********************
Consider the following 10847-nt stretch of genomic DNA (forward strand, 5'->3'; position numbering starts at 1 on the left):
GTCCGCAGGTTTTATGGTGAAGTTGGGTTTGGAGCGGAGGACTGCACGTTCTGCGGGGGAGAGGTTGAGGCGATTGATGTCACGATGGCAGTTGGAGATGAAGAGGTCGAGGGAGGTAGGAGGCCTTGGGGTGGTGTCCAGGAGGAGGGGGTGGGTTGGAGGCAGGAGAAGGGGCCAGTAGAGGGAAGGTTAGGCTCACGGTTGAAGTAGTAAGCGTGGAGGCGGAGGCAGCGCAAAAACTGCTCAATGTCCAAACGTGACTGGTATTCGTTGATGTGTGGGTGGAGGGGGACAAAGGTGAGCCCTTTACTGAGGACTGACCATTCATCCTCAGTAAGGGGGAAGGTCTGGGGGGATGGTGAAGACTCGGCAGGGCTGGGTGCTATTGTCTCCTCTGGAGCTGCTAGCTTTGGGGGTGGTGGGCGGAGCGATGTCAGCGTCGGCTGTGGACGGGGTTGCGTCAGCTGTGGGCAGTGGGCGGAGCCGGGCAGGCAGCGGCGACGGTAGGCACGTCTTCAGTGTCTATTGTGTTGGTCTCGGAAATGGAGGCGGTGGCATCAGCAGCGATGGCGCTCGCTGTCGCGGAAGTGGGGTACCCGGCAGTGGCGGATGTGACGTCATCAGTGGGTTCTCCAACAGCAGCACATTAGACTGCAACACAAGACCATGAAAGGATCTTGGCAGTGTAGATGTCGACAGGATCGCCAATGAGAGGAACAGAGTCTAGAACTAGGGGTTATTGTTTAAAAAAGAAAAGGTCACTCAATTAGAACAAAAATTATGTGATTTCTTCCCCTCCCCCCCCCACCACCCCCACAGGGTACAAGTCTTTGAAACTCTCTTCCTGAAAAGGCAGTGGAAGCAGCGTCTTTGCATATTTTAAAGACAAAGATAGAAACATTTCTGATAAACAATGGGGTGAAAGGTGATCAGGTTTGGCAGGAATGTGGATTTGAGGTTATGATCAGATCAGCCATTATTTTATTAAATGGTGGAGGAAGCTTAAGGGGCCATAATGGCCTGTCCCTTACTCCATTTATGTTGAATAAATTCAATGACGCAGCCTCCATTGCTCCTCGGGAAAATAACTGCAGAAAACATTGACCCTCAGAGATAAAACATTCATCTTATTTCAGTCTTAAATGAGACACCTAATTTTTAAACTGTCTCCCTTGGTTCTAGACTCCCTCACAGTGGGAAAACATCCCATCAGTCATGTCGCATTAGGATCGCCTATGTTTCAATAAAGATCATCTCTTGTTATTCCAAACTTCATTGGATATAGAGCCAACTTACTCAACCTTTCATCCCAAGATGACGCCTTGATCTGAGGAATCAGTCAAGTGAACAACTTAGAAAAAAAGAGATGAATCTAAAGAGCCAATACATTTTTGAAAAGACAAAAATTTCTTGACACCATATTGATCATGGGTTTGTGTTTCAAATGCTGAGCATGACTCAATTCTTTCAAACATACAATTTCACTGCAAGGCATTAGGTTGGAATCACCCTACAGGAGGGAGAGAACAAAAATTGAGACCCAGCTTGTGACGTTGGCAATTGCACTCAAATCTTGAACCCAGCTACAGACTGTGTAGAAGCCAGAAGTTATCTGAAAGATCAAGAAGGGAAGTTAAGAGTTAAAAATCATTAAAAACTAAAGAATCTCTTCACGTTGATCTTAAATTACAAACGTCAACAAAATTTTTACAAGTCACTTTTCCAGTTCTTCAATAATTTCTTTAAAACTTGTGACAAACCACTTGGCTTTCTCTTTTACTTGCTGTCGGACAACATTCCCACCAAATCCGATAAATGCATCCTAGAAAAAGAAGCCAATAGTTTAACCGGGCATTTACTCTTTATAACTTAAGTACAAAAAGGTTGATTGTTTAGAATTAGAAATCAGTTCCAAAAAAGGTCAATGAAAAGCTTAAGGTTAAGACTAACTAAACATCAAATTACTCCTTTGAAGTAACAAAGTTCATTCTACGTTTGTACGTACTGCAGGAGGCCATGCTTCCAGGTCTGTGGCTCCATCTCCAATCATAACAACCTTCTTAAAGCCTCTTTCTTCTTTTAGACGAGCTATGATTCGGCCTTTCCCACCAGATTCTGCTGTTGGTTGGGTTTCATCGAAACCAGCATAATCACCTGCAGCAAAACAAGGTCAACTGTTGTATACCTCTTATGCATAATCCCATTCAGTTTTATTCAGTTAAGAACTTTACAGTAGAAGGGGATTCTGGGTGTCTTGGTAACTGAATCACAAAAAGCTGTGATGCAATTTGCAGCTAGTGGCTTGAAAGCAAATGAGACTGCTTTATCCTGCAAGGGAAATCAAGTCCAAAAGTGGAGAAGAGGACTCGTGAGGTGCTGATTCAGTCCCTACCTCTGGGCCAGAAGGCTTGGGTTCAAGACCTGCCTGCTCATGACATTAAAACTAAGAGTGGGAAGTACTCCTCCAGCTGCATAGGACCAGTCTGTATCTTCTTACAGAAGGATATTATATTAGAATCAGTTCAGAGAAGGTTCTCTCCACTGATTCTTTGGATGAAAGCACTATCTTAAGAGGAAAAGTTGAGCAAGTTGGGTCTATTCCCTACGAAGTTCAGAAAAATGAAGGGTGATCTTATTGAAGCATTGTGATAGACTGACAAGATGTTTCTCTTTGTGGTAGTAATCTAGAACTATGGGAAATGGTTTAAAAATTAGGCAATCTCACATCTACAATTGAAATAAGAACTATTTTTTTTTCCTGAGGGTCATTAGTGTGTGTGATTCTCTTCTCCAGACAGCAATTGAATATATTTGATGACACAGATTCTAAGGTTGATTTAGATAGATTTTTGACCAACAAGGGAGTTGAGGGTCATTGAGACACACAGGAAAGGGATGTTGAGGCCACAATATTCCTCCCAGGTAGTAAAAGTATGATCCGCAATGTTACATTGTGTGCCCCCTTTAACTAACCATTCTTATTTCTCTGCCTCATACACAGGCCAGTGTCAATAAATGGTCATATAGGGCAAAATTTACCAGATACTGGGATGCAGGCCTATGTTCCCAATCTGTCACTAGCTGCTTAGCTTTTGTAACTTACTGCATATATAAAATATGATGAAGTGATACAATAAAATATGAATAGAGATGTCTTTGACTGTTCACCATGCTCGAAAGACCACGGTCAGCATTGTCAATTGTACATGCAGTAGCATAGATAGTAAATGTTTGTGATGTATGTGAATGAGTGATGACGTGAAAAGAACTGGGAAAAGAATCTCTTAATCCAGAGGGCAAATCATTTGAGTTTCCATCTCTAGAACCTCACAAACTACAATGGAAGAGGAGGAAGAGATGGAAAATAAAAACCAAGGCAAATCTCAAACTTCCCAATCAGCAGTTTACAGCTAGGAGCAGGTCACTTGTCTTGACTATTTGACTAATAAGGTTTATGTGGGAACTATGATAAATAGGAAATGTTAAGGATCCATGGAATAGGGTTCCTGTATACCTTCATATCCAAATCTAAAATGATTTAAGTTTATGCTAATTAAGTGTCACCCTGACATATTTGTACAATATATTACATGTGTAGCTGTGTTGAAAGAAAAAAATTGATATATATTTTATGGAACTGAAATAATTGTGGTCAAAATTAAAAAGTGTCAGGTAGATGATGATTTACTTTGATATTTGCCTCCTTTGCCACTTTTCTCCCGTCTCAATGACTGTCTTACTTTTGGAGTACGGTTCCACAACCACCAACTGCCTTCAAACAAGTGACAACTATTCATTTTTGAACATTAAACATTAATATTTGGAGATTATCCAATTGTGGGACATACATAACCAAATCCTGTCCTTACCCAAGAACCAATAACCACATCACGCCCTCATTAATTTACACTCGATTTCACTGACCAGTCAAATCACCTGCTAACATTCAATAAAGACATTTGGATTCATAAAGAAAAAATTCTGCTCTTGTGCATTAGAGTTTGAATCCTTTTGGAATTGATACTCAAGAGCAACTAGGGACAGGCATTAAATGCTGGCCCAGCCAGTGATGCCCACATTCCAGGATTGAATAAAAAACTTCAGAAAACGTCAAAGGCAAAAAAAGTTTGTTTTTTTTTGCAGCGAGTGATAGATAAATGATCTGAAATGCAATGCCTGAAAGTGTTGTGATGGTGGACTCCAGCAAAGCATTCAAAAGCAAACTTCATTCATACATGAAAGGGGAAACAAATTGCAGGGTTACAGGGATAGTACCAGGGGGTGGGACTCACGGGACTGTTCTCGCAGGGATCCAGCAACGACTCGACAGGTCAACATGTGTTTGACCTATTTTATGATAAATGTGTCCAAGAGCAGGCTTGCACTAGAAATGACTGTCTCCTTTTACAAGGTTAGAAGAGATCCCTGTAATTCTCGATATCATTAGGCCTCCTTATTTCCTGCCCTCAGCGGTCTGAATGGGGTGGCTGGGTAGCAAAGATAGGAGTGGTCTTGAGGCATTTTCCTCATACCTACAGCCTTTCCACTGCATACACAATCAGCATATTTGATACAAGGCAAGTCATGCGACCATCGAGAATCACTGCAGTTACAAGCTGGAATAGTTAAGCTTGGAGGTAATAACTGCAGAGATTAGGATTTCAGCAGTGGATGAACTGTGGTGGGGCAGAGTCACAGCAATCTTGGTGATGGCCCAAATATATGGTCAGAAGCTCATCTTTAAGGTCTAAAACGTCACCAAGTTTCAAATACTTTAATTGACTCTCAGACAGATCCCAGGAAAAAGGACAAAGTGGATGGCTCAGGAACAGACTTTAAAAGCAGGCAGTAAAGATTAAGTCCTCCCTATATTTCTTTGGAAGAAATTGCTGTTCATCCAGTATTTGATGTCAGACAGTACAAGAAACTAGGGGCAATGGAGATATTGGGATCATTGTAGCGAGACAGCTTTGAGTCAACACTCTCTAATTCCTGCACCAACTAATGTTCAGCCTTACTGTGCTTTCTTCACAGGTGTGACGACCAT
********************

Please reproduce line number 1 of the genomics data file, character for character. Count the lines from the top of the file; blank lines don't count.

Consider the following 10847-nt stretch of genomic DNA (forward strand, 5'->3'; position numbering starts at 1 on the left):